6.5 million people fell off cliff when unemployment supplemental expired Sept. 4
Unemployed New Yorkers blast messages about the end of unemployment benefits via projected images on a bridge in NYC on Sept. 14, 2021. | Jason DeCrow / AP for CPD Action

WASHINGTON (PAI)—The financial bottom dropped out for almost 6.5 million people nationwide in the week after Sept. 4, the Labor Department’s weekly unemployment insurance claims report said. That week was when their federal jobless benefits came to a dead halt.

The entire decline was in special programs to keep people financially afloat during the coronavirus pandemic. On Sept. 4—their last day—8,540,680 people got the money that week.

One week later, late joiners who still got those $300 checks totaled 2,051,061.

Those $300 weekly checks topped state-paid jobless benefits, replaced them for 13 weeks for workers whose state benefits had run out, or sent funds to workers the regular jobless benefits system doesn’t cover. That group includes home health care workers, farm workers, “gig economy” workers, independent contractors, and even unionized musicians.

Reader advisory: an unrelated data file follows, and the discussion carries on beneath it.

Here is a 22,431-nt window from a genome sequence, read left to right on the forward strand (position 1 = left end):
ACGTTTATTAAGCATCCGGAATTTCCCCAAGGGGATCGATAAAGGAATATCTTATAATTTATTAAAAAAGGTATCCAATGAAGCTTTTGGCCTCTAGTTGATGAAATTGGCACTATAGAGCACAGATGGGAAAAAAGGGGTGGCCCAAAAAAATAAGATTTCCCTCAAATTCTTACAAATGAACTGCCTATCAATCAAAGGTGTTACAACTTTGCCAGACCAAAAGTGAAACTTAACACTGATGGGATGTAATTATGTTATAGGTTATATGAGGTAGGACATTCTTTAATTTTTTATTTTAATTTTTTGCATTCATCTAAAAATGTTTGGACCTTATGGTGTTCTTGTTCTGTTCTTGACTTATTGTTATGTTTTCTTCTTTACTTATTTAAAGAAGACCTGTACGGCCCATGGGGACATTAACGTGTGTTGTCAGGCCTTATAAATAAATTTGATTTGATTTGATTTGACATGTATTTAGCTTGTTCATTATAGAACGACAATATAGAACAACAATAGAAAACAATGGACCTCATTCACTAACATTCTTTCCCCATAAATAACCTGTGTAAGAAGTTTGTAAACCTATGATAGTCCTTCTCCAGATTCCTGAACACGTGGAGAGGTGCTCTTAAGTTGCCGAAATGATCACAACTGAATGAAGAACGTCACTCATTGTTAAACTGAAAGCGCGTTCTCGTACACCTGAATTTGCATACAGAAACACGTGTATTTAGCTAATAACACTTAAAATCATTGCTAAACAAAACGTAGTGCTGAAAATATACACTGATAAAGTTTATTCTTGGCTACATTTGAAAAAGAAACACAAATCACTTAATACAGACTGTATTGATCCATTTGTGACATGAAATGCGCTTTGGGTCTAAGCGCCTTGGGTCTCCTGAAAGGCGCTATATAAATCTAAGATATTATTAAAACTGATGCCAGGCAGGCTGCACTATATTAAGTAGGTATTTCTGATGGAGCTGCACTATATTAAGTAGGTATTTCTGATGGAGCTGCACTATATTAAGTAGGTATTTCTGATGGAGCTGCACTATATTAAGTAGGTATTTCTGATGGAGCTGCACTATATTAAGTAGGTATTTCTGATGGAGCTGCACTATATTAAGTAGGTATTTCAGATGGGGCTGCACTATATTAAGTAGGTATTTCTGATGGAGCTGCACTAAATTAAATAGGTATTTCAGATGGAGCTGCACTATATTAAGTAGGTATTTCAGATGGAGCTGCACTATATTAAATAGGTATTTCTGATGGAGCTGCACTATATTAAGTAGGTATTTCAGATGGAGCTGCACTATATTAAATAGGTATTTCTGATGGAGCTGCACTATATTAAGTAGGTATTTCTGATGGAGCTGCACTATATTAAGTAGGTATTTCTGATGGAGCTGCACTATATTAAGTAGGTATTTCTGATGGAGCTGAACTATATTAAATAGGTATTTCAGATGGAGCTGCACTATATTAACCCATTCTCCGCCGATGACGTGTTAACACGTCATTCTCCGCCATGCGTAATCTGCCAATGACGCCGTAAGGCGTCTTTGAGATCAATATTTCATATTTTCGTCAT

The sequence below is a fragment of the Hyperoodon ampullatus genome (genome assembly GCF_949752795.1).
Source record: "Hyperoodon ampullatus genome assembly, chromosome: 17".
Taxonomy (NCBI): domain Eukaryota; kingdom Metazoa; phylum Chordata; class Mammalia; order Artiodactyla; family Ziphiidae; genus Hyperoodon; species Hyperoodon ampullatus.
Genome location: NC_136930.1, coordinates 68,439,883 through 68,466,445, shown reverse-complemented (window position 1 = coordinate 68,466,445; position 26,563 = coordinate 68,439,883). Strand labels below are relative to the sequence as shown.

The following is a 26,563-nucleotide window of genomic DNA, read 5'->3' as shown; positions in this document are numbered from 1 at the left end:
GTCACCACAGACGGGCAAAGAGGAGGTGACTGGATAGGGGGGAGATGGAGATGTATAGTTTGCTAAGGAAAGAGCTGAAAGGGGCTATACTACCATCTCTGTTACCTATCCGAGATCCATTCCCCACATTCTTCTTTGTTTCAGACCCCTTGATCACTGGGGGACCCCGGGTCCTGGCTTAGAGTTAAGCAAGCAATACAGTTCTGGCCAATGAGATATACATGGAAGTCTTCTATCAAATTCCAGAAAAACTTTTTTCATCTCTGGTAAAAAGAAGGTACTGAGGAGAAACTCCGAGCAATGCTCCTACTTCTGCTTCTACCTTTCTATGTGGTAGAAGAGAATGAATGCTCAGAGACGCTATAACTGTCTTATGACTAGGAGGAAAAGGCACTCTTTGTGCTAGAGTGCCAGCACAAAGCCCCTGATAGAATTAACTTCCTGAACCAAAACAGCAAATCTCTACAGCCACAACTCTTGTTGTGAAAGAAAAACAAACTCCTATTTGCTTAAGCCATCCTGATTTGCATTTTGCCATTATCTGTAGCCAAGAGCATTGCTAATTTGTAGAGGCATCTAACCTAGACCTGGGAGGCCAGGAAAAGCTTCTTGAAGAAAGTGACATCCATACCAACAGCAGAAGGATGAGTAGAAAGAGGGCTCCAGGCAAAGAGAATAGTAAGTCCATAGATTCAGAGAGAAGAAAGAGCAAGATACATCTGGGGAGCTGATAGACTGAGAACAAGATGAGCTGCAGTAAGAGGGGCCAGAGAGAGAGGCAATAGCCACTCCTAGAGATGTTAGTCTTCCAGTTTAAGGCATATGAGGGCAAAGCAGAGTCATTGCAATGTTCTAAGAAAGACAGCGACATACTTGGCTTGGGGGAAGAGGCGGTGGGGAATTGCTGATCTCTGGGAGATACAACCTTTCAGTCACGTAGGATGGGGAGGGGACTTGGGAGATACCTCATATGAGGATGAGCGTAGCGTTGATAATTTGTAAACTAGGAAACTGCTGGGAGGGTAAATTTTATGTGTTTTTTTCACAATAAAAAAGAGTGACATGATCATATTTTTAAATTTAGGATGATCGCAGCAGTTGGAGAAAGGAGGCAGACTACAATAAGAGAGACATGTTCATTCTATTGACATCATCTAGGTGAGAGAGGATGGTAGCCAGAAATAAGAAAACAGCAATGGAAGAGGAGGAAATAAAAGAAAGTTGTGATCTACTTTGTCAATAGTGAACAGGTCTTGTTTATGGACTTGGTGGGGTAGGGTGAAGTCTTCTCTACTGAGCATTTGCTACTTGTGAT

Congress enacted those pandemic aid programs when the coronavirus trashed the economy, officially starting in mid-March 2020. But by this past July, lawmakers and Democratic President Joe Biden believed the recovery was well underway and did not extend the pandemic aid checks beyond Labor Day.

Republicans in Washington and in state capitals across the country had already been trying to kill the aid for months prior to the expiration.

BLS said in the two weeks since Sept. 11, a total of 604,836 workers filed new claims for state-paid jobless benefits. Those benefits vary wildly. The lowest maximum is in Mississippi, with $235 for each of 26 weeks. GOP-run Missouri doles out $320, but for the shortest time, 13 weeks. Massachusetts pays the most: $843 weekly for a worker, or $1,234 if she has dependents.

In those weeks, 2.51 million people got state benefits in the week ending Sept. 11 and 2.461 million got those state checks, funded by contributions from firms, in the week ending Sept. 18. Only 10 states distributed more checks in the second week. The rest gave out fewer.

Six states saw the number of benefit checks rise by fewer than 1,000 workers each. Three distributed even more: Pennsylvania (+14,690), Texas (+10,535), and Virginia (+11,396).

Illinois was the outlier. Its state Department of Employment Security sent out 84,591 more checks in the week ending Sept. 18, compared to Sept. 11, rising to a total of 231,842. Illinois didn’t tell BLS why the number increased by 57% in one week. The DES’s spokeswoman’s phone mailbox was full and could not take questions about the reason for the spike.



Press Associates Union News Service provides national coverage of news affecting workers, including activism, politics, economics, legislation in Congress and actions by the White House, federal agencies and the courts that affect working people. Mark Gruenberg is Editor in chief and owner of Press Associates Union News Service, Washington, D.C.